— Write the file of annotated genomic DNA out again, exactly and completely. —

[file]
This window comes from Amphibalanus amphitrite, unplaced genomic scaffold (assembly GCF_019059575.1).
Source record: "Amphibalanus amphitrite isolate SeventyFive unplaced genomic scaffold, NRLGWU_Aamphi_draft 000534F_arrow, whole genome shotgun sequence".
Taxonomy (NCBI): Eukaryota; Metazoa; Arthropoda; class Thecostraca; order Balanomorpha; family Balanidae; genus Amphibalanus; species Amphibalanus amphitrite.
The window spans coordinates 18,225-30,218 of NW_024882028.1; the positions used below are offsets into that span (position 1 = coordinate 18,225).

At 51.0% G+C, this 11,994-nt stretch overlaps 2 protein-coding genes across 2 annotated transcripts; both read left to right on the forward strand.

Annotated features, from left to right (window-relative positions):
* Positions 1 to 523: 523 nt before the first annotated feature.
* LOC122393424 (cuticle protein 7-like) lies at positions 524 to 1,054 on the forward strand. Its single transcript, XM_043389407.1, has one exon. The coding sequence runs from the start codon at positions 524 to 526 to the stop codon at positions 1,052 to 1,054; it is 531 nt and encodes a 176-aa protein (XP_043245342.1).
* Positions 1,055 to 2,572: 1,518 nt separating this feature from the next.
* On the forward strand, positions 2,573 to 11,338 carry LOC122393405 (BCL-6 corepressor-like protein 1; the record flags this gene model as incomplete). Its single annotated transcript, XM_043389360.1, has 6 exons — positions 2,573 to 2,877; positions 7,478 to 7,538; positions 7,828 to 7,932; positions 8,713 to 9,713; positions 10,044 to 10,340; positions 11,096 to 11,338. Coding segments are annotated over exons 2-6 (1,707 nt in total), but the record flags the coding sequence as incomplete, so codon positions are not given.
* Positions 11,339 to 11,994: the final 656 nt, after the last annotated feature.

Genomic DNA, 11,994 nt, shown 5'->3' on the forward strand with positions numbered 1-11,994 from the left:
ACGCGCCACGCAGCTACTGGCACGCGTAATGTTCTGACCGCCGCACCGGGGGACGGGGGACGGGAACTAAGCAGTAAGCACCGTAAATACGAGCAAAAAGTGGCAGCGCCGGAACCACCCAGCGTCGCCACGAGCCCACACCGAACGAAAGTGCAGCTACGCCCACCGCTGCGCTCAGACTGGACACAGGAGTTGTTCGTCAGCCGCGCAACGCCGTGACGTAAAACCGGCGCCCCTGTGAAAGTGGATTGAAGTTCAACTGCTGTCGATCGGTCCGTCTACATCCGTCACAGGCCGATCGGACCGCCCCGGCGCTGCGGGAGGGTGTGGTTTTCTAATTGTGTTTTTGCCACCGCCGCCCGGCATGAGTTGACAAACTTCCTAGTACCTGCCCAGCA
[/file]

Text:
This window comes from Amphibalanus amphitrite, unplaced genomic scaffold (assembly GCF_019059575.1).
Source record: "Amphibalanus amphitrite isolate SeventyFive unplaced genomic scaffold, NRLGWU_Aamphi_draft 000534F_arrow, whole genome shotgun sequence".
Taxonomy (NCBI): Eukaryota; Metazoa; Arthropoda; class Thecostraca; order Balanomorpha; family Balanidae; genus Amphibalanus; species Amphibalanus amphitrite.
The window spans coordinates 18,225-30,218 of NW_024882028.1; the positions used below are offsets into that span (position 1 = coordinate 18,225).

At 51.0% G+C, this 11,994-nt stretch overlaps 2 protein-coding genes across 2 annotated transcripts; both read left to right on the forward strand.

Annotated features, from left to right (window-relative positions):
* Positions 1 to 523: 523 nt before the first annotated feature.
* LOC122393424 (cuticle protein 7-like) lies at positions 524 to 1,054 on the forward strand. Its single transcript, XM_043389407.1, has one exon. The coding sequence runs from the start codon at positions 524 to 526 to the stop codon at positions 1,052 to 1,054; it is 531 nt and encodes a 176-aa protein (XP_043245342.1).
* Positions 1,055 to 2,572: 1,518 nt separating this feature from the next.
* On the forward strand, positions 2,573 to 11,338 carry LOC122393405 (BCL-6 corepressor-like protein 1; the record flags this gene model as incomplete). Its single annotated transcript, XM_043389360.1, has 6 exons — positions 2,573 to 2,877; positions 7,478 to 7,538; positions 7,828 to 7,932; positions 8,713 to 9,713; positions 10,044 to 10,340; positions 11,096 to 11,338. Coding segments are annotated over exons 2-6 (1,707 nt in total), but the record flags the coding sequence as incomplete, so codon positions are not given.
* Positions 11,339 to 11,994: the final 656 nt, after the last annotated feature.

Genomic DNA, 11,994 nt, shown 5'->3' on the forward strand with positions numbered 1-11,994 from the left:
ACGCGCCACGCAGCTACTGGCACGCGTAATGTTCTGACCGCCGCACCGGGGGACGGGGGACGGGAACTAAGCAGTAAGCACCGTAAATACGAGCAAAAAGTGGCAGCGCCGGAACCACCCAGCGTCGCCACGAGCCCACACCGAACGAAAGTGCAGCTACGCCCACCGCTGCGCTCAGACTGGACACAGGAGTTGTTCGTCAGCCGCGCAACGCCGTGACGTAAAACCGGCGCCCCTGTGAAAGTGGATTGAAGTTCAACTGCTGTCGATCGGTCCGTCTACATCCGTCACAGGCCGATCGGACCGCCCCGGCGCTGCGGGAGGGTGTGGTTTTCTAATTGTGTTTTTGCCACCGCCGCCCGGCATGAGTTGACAAACTTCCTAGTACCTGCCCAGCA